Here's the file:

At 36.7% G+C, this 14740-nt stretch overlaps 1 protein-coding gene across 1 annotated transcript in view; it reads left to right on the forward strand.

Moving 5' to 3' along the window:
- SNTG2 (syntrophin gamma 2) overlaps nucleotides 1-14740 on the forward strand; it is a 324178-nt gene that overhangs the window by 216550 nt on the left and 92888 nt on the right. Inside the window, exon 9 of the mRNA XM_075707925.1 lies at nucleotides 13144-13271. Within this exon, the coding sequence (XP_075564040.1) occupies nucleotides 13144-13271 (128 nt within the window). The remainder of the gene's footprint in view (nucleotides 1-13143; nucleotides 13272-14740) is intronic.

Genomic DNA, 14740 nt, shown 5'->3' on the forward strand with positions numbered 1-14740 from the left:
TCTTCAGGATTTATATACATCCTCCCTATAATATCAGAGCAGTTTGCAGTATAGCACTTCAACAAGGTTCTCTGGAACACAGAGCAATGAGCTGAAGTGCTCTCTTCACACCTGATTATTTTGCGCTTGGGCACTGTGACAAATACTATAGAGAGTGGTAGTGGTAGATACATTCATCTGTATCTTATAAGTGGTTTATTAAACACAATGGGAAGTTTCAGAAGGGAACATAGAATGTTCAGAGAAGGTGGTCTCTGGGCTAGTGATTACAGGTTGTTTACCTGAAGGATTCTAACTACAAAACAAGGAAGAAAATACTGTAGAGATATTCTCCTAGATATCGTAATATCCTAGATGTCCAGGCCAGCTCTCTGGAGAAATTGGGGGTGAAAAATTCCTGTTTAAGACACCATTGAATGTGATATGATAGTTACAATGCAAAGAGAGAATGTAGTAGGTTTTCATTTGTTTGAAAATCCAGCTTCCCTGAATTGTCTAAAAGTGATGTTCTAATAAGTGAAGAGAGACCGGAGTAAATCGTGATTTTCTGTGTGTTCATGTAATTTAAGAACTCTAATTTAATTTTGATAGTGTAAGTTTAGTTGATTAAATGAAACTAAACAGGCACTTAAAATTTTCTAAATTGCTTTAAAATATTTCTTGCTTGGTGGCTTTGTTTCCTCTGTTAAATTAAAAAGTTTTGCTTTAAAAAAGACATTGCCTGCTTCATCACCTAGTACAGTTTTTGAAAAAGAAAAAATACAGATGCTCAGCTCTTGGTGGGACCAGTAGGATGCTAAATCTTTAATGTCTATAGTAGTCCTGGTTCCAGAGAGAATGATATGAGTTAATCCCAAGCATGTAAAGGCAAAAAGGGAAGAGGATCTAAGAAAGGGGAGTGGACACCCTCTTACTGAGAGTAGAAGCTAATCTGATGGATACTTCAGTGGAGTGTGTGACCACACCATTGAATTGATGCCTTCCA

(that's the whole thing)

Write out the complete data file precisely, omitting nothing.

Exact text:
At 36.7% G+C, this 14740-nt stretch overlaps 1 protein-coding gene across 1 annotated transcript in view; it reads left to right on the forward strand.

Moving 5' to 3' along the window:
- SNTG2 (syntrophin gamma 2) overlaps nucleotides 1-14740 on the forward strand; it is a 324178-nt gene that overhangs the window by 216550 nt on the left and 92888 nt on the right. Inside the window, exon 9 of the mRNA XM_075707925.1 lies at nucleotides 13144-13271. Within this exon, the coding sequence (XP_075564040.1) occupies nucleotides 13144-13271 (128 nt within the window). The remainder of the gene's footprint in view (nucleotides 1-13143; nucleotides 13272-14740) is intronic.

Genomic DNA, 14740 nt, shown 5'->3' on the forward strand with positions numbered 1-14740 from the left:
TCTTCAGGATTTATATACATCCTCCCTATAATATCAGAGCAGTTTGCAGTATAGCACTTCAACAAGGTTCTCTGGAACACAGAGCAATGAGCTGAAGTGCTCTCTTCACACCTGATTATTTTGCGCTTGGGCACTGTGACAAATACTATAGAGAGTGGTAGTGGTAGATACATTCATCTGTATCTTATAAGTGGTTTATTAAACACAATGGGAAGTTTCAGAAGGGAACATAGAATGTTCAGAGAAGGTGGTCTCTGGGCTAGTGATTACAGGTTGTTTACCTGAAGGATTCTAACTACAAAACAAGGAAGAAAATACTGTAGAGATATTCTCCTAGATATCGTAATATCCTAGATGTCCAGGCCAGCTCTCTGGAGAAATTGGGGGTGAAAAATTCCTGTTTAAGACACCATTGAATGTGATATGATAGTTACAATGCAAAGAGAGAATGTAGTAGGTTTTCATTTGTTTGAAAATCCAGCTTCCCTGAATTGTCTAAAAGTGATGTTCTAATAAGTGAAGAGAGACCGGAGTAAATCGTGATTTTCTGTGTGTTCATGTAATTTAAGAACTCTAATTTAATTTTGATAGTGTAAGTTTAGTTGATTAAATGAAACTAAACAGGCACTTAAAATTTTCTAAATTGCTTTAAAATATTTCTTGCTTGGTGGCTTTGTTTCCTCTGTTAAATTAAAAAGTTTTGCTTTAAAAAAGACATTGCCTGCTTCATCACCTAGTACAGTTTTTGAAAAAGAAAAAATACAGATGCTCAGCTCTTGGTGGGACCAGTAGGATGCTAAATCTTTAATGTCTATAGTAGTCCTGGTTCCAGAGAGAATGATATGAGTTAATCCCAAGCATGTAAAGGCAAAAAGGGAAGAGGATCTAAGAAAGGGGAGTGGACACCCTCTTACTGAGAGTAGAAGCTAATCTGATGGATACTTCAGTGGAGTGTGTGACCACACCATTGAATTGATGCCTTCCA